Presentation Title

Improving Multitasking Ability through Verbal Memory Training

Start Date

November 2016

End Date

November 2016

Location

HUB 302-179

Type of Presentation

Poster

Abstract

Studies have shown poor performance under multitasking conditions compared to single-task conditions (Morrin & Fischer, 2007). However, real-life jobs like emergency medicine and law enforcement unavoidably demand multitasking processing (Ledrick, Fisher, Thompson, & Sniadanko, 2009). Moreover, research has shown individual differences in multitasking performance (Fischer, Mautone, Morrin, & Joselyn, 2007). Given the demands on multitasking, and individual differences in the performance of such, a practical consideration is to determine whether multitasking can be taught or at least improved. Previous research suggests that the individual differences in multitasking are strongly related to variation in working memory capacity (Bühner, König, Pick, & Krumm, 2006; Bai, Jones, & Moss, 2014). Therefore it may be that working memory is a moderating variable that would influence how well an individual would improve in their multitasking abilities. The current study investigated the relationship between two measures of working memory, spatial and verbal, and an existing multitasking measure (Unsworth, Heitz, Schrock, & Engle, 2005; Fischer et al., 2007). In addition, we attempted to improve performance on multitasking through a verbal memory intervention. The intervention was administered one-third of the way through the Multitasking Ability Test (MTAT) in the anticipation that it could help improve the individual’s memory and encourage better performance on the MTAT. Results indicated that multitasking performance was improved by memory intervention. In addition, working memory ability measures were strongly related to multitasking performance, contributing to a large variance. Findings suggest that performance in certain multitasking situations can be improved through training in verbal memory.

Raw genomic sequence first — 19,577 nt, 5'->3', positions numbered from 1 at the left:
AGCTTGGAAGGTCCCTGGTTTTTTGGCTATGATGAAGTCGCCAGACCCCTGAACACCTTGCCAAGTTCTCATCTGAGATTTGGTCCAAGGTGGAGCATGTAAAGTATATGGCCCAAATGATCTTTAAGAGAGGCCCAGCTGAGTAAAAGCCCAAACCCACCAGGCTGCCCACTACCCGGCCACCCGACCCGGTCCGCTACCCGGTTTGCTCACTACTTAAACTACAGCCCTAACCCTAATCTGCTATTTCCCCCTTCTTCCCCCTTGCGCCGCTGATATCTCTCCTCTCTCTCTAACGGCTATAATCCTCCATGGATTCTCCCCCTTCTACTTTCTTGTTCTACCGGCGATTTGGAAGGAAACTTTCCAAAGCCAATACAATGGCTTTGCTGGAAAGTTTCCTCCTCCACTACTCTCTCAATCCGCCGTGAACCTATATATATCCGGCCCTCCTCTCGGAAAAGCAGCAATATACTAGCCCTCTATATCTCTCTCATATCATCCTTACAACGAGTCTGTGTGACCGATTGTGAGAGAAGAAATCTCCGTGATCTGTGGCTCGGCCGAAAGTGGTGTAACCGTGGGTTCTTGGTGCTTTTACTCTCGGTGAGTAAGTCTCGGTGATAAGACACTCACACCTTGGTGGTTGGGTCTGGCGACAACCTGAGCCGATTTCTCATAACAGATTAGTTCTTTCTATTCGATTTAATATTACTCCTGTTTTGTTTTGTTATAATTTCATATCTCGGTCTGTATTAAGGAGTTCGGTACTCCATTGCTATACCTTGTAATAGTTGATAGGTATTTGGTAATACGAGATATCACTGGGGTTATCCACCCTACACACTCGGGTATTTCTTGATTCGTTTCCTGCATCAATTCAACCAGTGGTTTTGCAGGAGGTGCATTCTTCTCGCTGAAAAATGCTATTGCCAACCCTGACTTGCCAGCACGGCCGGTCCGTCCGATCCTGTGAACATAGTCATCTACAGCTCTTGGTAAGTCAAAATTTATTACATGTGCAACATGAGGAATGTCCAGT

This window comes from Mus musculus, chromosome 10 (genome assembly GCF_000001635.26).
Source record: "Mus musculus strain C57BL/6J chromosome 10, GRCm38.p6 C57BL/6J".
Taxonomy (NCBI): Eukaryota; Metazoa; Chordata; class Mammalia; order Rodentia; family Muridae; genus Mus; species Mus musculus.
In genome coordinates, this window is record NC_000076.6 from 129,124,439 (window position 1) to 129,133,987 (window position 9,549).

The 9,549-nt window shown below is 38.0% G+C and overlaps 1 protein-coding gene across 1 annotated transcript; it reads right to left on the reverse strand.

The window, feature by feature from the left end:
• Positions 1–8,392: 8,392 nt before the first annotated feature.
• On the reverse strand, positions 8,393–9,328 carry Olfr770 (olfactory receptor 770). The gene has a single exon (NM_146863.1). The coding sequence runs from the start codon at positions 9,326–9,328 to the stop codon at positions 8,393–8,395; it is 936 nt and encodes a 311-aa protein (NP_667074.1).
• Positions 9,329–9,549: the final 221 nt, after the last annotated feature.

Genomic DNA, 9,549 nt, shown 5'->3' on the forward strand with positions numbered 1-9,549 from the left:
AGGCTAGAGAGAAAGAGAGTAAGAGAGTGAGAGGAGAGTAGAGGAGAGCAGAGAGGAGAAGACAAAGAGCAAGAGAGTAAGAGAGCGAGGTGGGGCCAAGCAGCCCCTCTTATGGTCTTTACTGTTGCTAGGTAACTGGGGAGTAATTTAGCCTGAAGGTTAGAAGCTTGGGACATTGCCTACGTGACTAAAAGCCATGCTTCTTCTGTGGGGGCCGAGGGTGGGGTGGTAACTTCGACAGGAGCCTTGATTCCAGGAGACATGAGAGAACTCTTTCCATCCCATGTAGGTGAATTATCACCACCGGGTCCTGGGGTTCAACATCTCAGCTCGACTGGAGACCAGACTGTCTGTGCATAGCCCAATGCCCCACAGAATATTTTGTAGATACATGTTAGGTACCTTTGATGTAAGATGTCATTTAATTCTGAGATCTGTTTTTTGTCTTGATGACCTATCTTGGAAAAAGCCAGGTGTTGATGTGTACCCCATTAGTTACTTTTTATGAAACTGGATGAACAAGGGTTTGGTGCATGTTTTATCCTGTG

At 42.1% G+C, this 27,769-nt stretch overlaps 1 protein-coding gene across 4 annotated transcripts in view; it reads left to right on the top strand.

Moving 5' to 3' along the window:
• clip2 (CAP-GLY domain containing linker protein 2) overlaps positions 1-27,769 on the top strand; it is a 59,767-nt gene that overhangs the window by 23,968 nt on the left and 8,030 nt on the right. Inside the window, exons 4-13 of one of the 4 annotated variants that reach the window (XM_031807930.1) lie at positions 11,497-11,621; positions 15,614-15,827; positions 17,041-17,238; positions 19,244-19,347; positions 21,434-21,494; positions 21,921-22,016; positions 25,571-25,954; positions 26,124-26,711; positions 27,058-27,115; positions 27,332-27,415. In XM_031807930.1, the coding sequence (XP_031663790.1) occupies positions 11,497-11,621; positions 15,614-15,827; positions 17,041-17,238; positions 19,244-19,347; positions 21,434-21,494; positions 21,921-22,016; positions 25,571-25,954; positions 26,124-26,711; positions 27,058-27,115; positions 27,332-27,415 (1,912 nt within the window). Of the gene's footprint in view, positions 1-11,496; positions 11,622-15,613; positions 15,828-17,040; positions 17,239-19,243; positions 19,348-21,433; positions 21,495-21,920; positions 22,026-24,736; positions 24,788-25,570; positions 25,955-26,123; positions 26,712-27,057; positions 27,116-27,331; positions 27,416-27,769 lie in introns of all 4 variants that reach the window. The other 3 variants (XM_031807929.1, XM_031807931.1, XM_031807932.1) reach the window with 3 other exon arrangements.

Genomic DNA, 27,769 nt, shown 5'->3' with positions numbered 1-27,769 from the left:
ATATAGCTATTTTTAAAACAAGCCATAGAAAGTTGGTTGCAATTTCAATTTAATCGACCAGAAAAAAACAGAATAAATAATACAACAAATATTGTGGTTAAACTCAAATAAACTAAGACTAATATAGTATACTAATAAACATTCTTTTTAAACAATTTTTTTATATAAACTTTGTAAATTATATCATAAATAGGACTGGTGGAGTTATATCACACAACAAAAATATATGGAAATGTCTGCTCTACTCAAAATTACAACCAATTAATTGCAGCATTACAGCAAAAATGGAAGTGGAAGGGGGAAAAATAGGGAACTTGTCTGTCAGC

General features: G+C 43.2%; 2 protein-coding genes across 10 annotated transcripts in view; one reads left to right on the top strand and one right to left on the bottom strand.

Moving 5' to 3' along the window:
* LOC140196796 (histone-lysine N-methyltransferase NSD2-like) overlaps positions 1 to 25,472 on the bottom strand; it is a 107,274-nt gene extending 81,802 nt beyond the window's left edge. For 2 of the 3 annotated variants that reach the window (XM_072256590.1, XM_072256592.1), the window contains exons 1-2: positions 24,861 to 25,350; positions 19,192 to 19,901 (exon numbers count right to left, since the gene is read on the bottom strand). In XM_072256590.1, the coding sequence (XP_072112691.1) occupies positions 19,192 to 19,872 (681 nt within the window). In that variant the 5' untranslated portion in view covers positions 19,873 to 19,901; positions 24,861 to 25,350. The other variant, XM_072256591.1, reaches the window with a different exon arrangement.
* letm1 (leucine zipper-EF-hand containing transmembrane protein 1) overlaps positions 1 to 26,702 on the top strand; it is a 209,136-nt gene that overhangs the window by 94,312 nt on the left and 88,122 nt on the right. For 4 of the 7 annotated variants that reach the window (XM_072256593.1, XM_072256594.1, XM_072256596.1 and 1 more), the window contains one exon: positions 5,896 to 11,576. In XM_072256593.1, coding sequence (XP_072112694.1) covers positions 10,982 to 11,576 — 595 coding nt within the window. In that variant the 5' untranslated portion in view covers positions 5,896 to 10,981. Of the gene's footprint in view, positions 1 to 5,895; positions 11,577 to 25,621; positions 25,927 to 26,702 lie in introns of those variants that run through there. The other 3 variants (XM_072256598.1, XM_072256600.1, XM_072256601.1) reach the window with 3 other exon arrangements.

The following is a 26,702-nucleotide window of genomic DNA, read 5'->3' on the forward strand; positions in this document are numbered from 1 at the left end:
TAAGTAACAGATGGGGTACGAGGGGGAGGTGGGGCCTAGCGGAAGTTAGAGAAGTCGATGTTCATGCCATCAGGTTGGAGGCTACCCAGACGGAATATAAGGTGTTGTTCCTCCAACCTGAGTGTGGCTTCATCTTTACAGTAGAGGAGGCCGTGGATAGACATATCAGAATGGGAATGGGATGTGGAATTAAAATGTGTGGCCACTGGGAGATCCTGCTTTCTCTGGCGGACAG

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Nov 12th, 1:00 PM Nov 12th, 2:00 PM

Improving Multitasking Ability through Verbal Memory Training

HUB 302-179

Studies have shown poor performance under multitasking conditions compared to single-task conditions (Morrin & Fischer, 2007). However, real-life jobs like emergency medicine and law enforcement unavoidably demand multitasking processing (Ledrick, Fisher, Thompson, & Sniadanko, 2009). Moreover, research has shown individual differences in multitasking performance (Fischer, Mautone, Morrin, & Joselyn, 2007). Given the demands on multitasking, and individual differences in the performance of such, a practical consideration is to determine whether multitasking can be taught or at least improved. Previous research suggests that the individual differences in multitasking are strongly related to variation in working memory capacity (Bühner, König, Pick, & Krumm, 2006; Bai, Jones, & Moss, 2014). Therefore it may be that working memory is a moderating variable that would influence how well an individual would improve in their multitasking abilities. The current study investigated the relationship between two measures of working memory, spatial and verbal, and an existing multitasking measure (Unsworth, Heitz, Schrock, & Engle, 2005; Fischer et al., 2007). In addition, we attempted to improve performance on multitasking through a verbal memory intervention. The intervention was administered one-third of the way through the Multitasking Ability Test (MTAT) in the anticipation that it could help improve the individual’s memory and encourage better performance on the MTAT. Results indicated that multitasking performance was improved by memory intervention. In addition, working memory ability measures were strongly related to multitasking performance, contributing to a large variance. Findings suggest that performance in certain multitasking situations can be improved through training in verbal memory.